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American Sexual CharacterSex, Gender, and National Identity in the Kinsey Reports$
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Miriam Reumann

Print publication date: 2005

Print ISBN-13: 9780520238350

Published to California Scholarship Online: March 2012

DOI: 10.1525/california/9780520238350.001.0001

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PRINTED FROM CALIFORNIA SCHOLARSHIP ONLINE (www.california.universitypressscholarship.com). (c) Copyright University of California Press, 2021. All Rights Reserved. An individual user may print out a PDF of a single chapter of a monograph in CALSO for personal use.date: 12 June 2021

“Much the Same Desires as Men”

“Much the Same Desires as Men”

Sexual Behavior in the Human Female and the “American Woman”

Chapter:
(p.86) Three “Much the Same Desires as Men”
Source:
American Sexual Character
Author(s):

Miriam G. Reumann

Publisher:
University of California Press
DOI:10.1525/california/9780520238350.003.0004

Sexual behavior in the human male had created a public disturbance and made American sexual behavior a popular subject of discussion. While the first volume had created unprecedented coverage of Americans' sexual behavior and focused attention on the gap between moral ideals and actual practices, the second volume entered into an already heated discourse on sex in the United States. Sexual Behavior in the Human Female confirmed some long-standing ideas about women's sexuality, but it also allowed for the development and articulation of new, often-conflicting theories of female desire and behavior. Beliefs of female heterosexuality had often relied on an opposition between “good” and “bad” women, defined as sexually chaste versus sexually active. Though this dichotomy was still powerful, its influence was on the wane, and it could not ultimately serve to explain the findings of the Kinsey Report and what women's changing sexual behavior meant culturally to postwar Americans.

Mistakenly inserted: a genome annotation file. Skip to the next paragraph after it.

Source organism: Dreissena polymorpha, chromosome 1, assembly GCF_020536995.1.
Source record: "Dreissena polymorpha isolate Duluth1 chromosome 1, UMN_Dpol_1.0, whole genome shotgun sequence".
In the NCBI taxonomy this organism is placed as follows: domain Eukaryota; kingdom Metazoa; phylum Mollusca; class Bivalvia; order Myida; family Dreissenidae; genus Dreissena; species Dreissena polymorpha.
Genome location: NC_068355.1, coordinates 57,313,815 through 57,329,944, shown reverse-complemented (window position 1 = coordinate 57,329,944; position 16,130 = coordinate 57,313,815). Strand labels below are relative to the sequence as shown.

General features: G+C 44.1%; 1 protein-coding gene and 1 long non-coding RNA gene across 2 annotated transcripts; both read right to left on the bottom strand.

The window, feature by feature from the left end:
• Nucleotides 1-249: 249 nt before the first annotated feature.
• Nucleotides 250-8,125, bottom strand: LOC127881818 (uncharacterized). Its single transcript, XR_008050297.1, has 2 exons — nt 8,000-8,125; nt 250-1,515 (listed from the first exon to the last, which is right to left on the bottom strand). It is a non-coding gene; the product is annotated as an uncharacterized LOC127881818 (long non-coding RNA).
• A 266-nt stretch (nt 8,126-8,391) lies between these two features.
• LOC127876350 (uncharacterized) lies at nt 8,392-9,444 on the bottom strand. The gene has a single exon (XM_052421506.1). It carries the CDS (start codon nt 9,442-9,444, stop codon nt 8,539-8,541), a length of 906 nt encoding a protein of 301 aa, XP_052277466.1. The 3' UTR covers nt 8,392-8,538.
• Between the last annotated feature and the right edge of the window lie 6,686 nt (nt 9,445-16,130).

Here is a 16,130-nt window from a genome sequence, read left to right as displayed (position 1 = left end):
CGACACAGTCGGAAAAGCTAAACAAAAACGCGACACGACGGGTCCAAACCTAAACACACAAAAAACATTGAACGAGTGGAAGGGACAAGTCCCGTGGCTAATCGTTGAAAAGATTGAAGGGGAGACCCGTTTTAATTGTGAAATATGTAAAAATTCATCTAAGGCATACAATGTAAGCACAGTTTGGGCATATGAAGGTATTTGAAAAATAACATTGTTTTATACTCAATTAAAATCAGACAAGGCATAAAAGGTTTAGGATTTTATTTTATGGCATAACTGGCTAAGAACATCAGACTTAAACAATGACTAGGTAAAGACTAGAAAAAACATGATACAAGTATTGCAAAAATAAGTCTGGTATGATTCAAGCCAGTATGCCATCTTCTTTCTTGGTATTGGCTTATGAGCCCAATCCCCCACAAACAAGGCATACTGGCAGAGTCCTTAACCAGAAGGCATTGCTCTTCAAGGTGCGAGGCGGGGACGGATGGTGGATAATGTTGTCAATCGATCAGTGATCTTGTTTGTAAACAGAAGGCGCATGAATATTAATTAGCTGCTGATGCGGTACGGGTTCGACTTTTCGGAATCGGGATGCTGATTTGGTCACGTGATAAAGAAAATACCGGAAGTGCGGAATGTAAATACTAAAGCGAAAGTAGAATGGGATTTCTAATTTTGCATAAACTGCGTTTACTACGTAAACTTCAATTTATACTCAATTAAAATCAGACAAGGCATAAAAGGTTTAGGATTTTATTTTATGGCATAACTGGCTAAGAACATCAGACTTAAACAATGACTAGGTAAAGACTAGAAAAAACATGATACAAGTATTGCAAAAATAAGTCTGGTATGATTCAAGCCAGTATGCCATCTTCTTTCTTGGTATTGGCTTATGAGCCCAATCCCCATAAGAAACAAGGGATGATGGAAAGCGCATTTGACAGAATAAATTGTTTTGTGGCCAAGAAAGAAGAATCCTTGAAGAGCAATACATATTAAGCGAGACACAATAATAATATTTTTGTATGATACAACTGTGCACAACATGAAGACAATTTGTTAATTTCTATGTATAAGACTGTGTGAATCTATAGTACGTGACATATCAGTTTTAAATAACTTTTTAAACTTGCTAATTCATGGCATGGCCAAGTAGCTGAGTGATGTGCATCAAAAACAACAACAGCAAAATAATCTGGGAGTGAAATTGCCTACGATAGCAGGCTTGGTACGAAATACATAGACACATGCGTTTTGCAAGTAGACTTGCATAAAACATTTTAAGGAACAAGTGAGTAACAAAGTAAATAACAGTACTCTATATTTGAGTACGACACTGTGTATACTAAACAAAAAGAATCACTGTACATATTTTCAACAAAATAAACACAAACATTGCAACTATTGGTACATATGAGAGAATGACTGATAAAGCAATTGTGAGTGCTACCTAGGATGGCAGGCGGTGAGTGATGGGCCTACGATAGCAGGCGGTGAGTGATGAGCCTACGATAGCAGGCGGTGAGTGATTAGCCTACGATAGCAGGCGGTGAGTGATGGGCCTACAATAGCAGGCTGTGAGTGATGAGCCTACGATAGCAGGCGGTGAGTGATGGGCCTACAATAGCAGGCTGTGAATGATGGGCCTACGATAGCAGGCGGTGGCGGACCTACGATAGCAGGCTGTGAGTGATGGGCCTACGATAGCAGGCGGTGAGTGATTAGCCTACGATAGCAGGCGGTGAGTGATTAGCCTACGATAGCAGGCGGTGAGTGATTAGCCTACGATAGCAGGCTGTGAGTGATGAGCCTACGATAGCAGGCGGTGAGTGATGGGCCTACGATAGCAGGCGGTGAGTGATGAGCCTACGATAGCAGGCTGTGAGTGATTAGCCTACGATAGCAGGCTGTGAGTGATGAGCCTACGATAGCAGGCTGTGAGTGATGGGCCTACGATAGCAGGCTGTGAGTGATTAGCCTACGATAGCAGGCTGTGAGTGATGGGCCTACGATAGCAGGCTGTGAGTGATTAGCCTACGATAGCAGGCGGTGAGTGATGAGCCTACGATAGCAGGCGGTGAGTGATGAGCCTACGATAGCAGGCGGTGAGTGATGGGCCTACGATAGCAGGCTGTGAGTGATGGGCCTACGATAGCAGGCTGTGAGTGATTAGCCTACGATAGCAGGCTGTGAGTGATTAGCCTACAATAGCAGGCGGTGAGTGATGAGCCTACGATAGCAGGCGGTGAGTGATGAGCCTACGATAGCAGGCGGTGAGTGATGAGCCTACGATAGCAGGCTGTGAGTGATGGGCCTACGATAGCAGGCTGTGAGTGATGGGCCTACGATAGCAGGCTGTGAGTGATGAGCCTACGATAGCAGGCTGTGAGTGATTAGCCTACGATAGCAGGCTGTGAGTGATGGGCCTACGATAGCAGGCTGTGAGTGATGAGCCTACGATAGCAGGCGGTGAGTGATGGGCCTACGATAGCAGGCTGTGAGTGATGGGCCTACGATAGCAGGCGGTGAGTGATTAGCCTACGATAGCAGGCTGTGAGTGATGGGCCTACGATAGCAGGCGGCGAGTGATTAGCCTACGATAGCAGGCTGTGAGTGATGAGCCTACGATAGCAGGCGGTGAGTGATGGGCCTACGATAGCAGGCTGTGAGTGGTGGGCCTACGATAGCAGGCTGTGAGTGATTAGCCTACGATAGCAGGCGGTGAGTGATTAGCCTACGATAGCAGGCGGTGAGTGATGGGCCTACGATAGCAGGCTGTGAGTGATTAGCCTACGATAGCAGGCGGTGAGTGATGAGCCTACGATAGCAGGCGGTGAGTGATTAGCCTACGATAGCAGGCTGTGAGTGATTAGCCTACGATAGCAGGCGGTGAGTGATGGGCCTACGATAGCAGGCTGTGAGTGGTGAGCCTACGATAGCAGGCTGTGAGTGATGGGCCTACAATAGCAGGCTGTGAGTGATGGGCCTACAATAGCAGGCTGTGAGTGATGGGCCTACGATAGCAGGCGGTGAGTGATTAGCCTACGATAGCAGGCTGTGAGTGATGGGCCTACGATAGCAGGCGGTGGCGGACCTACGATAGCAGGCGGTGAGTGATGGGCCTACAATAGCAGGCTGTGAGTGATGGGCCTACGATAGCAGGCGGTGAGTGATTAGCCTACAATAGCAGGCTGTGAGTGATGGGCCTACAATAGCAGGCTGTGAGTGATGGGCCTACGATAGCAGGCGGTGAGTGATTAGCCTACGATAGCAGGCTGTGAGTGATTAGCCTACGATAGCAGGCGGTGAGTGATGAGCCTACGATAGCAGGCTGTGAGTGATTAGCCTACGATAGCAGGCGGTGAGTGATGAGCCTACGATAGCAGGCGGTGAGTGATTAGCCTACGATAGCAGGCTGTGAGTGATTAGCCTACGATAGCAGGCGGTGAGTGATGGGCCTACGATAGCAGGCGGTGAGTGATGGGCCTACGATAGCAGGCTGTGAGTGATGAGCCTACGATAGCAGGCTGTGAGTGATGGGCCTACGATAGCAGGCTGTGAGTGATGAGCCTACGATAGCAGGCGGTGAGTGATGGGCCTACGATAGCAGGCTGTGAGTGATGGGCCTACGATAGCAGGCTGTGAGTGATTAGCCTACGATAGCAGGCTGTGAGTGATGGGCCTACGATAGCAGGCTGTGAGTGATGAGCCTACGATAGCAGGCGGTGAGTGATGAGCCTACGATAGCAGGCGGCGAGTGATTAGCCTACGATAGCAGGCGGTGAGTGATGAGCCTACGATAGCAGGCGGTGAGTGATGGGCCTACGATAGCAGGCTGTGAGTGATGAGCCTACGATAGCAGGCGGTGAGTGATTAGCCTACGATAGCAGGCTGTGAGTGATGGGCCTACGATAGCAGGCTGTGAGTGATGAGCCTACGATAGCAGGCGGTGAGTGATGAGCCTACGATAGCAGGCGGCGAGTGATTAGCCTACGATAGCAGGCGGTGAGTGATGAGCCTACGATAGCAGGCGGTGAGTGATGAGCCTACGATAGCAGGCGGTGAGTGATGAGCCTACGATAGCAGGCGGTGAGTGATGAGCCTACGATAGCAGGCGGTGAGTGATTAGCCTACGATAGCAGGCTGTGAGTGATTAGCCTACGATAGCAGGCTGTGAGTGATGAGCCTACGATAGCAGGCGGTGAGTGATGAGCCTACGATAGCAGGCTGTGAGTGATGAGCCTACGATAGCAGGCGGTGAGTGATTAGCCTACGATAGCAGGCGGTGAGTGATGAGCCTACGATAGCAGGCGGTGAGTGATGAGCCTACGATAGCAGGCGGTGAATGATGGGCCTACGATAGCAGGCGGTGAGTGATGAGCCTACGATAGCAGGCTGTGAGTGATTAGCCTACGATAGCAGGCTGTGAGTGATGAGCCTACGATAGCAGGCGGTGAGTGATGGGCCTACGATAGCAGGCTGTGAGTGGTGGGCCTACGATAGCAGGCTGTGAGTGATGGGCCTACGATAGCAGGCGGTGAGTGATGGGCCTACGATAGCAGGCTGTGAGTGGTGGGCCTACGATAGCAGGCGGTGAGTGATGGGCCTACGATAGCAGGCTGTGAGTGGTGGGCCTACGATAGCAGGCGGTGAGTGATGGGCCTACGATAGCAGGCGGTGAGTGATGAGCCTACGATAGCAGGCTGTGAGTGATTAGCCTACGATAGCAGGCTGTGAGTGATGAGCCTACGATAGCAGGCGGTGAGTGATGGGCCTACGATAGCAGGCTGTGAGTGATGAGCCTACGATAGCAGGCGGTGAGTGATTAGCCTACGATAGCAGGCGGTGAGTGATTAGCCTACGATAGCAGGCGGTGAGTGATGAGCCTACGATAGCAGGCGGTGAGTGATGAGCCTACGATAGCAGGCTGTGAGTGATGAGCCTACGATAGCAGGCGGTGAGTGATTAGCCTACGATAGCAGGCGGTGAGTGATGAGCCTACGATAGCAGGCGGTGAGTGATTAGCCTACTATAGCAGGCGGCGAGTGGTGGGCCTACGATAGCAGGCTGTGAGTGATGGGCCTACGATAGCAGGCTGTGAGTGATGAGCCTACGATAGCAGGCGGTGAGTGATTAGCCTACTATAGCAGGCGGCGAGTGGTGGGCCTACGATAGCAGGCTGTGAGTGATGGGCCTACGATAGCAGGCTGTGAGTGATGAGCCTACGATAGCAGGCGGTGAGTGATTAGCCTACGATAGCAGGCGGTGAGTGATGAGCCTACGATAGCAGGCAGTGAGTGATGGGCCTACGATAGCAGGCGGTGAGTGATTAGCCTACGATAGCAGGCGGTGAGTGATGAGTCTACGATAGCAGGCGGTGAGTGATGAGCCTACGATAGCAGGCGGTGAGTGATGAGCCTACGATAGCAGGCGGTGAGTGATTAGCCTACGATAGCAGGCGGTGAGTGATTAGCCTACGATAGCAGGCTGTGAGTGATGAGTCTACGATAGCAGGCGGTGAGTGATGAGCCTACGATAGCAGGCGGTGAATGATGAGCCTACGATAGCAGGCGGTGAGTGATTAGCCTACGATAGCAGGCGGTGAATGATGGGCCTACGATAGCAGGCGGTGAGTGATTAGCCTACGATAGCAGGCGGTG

Keywords:   moral ideas, United States, opposition, postwar

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